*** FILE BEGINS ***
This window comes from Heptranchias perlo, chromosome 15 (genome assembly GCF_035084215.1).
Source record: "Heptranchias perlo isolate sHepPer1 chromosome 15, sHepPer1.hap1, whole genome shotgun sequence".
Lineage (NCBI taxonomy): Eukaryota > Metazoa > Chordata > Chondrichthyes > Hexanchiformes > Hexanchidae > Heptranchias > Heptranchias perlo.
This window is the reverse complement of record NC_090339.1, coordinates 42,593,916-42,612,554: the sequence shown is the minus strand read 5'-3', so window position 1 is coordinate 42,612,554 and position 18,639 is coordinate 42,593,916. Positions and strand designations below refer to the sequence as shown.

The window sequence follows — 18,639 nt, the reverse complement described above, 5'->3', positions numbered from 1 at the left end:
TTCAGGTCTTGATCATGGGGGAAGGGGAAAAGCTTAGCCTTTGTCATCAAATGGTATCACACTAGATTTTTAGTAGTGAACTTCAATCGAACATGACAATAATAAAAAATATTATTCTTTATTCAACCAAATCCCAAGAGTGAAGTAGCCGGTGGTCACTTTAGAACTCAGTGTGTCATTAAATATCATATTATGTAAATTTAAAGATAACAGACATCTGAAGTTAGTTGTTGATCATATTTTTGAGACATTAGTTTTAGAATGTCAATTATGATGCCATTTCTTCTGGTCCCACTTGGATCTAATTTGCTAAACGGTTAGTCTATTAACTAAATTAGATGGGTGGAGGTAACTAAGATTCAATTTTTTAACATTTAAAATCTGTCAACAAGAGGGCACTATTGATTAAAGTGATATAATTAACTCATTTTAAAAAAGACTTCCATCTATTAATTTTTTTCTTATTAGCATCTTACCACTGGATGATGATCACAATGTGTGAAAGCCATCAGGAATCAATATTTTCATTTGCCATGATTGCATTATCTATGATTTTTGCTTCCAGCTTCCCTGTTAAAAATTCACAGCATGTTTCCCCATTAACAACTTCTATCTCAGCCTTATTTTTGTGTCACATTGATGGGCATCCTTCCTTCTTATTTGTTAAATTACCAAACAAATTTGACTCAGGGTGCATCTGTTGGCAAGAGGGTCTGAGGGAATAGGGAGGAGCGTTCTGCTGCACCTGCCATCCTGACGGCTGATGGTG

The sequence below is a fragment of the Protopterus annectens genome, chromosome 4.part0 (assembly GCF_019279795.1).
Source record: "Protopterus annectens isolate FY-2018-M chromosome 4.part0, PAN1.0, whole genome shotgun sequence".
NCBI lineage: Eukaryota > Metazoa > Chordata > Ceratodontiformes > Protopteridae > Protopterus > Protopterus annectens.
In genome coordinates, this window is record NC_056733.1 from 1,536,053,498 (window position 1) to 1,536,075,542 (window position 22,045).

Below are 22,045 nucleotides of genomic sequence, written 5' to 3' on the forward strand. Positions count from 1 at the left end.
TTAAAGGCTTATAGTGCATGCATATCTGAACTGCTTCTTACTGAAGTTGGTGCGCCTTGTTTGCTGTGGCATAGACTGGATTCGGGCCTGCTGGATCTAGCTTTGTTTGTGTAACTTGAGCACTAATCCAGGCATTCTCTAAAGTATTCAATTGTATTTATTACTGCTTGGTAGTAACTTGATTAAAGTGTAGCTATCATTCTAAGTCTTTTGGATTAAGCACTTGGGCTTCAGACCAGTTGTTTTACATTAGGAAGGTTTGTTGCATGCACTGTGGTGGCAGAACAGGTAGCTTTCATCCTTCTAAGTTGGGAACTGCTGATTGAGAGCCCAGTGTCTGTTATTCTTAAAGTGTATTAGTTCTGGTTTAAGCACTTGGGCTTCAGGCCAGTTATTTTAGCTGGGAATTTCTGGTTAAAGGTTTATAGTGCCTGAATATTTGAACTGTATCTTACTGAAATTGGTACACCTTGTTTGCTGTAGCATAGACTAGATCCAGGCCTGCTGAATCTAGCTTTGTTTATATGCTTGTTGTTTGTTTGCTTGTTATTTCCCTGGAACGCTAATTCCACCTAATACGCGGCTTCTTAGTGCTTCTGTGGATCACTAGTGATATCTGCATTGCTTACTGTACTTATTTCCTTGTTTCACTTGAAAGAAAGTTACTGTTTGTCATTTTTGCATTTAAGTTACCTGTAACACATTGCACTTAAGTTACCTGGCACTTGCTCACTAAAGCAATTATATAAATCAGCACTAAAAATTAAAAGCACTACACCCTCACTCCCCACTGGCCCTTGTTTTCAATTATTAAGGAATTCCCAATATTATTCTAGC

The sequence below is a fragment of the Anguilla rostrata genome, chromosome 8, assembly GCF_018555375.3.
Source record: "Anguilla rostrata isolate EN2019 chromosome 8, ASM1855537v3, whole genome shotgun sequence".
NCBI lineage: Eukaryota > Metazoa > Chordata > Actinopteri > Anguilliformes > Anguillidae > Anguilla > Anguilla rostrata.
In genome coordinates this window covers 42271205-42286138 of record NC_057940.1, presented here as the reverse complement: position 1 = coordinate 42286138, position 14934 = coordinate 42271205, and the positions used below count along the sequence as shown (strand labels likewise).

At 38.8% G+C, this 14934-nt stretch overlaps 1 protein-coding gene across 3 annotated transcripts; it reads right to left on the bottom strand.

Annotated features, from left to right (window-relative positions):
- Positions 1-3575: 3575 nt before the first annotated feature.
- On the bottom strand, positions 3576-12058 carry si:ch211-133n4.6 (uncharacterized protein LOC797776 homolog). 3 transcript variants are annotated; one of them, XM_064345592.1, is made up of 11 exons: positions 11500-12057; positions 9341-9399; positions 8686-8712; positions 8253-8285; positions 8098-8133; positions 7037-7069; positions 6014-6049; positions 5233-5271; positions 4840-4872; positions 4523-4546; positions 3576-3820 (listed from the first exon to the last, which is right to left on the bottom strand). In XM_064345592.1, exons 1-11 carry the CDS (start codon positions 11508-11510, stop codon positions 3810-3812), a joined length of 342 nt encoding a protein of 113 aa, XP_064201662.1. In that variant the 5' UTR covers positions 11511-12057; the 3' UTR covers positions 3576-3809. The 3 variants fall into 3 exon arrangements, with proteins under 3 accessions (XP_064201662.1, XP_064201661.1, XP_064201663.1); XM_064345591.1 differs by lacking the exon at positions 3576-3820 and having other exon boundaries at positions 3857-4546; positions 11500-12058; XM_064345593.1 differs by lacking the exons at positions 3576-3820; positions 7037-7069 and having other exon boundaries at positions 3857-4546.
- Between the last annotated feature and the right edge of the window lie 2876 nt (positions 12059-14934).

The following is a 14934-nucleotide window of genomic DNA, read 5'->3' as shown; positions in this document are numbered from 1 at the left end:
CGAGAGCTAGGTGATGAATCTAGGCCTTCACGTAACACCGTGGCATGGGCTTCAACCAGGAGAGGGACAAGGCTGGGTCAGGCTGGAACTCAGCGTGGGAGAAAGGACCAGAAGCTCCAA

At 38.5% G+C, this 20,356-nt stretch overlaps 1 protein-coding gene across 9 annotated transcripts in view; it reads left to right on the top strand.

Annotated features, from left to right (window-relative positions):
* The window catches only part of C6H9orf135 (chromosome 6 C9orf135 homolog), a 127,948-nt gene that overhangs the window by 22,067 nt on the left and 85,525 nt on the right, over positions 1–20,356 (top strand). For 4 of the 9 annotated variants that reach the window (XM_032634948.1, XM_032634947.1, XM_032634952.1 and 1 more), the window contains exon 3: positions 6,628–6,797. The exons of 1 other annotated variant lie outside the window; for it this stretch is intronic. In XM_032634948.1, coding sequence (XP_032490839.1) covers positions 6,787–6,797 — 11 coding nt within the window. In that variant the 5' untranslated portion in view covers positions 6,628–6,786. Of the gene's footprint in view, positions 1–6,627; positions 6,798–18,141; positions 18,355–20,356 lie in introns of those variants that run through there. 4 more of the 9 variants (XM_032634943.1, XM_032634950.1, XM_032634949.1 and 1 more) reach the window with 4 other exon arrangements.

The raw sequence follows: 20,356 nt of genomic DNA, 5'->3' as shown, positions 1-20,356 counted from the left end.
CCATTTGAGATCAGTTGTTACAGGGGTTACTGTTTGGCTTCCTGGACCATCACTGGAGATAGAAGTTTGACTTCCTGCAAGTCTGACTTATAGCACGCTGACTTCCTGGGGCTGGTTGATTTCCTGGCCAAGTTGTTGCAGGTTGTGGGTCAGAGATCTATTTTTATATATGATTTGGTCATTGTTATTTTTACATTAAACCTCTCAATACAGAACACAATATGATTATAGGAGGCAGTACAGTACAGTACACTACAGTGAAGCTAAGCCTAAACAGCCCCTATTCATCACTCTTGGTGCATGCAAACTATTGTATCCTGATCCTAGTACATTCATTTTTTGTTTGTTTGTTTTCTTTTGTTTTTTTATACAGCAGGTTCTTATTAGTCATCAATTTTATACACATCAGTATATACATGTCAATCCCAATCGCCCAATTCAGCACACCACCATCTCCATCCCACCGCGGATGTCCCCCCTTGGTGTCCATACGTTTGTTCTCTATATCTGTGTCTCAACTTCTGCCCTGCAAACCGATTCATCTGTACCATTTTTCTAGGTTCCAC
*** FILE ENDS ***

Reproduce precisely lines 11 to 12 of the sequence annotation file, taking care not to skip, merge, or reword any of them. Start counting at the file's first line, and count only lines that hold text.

Below are 22,045 nucleotides of genomic sequence, written 5' to 3' on the forward strand. Positions count from 1 at the left end.
TTAAAGGCTTATAGTGCATGCATATCTGAACTGCTTCTTACTGAAGTTGGTGCGCCTTGTTTGCTGTGGCATAGACTGGATTCGGGCCTGCTGGATCTAGCTTTGTTTGTGTAACTTGAGCACTAATCCAGGCATTCTCTAAAGTATTCAATTGTATTTATTACTGCTTGGTAGTAACTTGATTAAAGTGTAGCTATCATTCTAAGTCTTTTGGATTAAGCACTTGGGCTTCAGACCAGTTGTTTTACATTAGGAAGGTTTGTTGCATGCACTGTGGTGGCAGAACAGGTAGCTTTCATCCTTCTAAGTTGGGAACTGCTGATTGAGAGCCCAGTGTCTGTTATTCTTAAAGTGTATTAGTTCTGGTTTAAGCACTTGGGCTTCAGGCCAGTTATTTTAGCTGGGAATTTCTGGTTAAAGGTTTATAGTGCCTGAATATTTGAACTGTATCTTACTGAAATTGGTACACCTTGTTTGCTGTAGCATAGACTAGATCCAGGCCTGCTGAATCTAGCTTTGTTTATATGCTTGTTGTTTGTTTGCTTGTTATTTCCCTGGAACGCTAATTCCACCTAATACGCGGCTTCTTAGTGCTTCTGTGGATCACTAGTGATATCTGCATTGCTTACTGTACTTATTTCCTTGTTTCACTTGAAAGAAAGTTACTGTTTGTCATTTTTGCATTTAAGTTACCTGTAACACATTGCACTTAAGTTACCTGGCACTTGCTCACTAAAGCAATTATATAAATCAGCACTAAAAATTAAAAGCACTACACCCTCACTCCCCACTGGCCCTTGTTTTCAATTATTAAGGAATTCCCAATATTATTCTAGC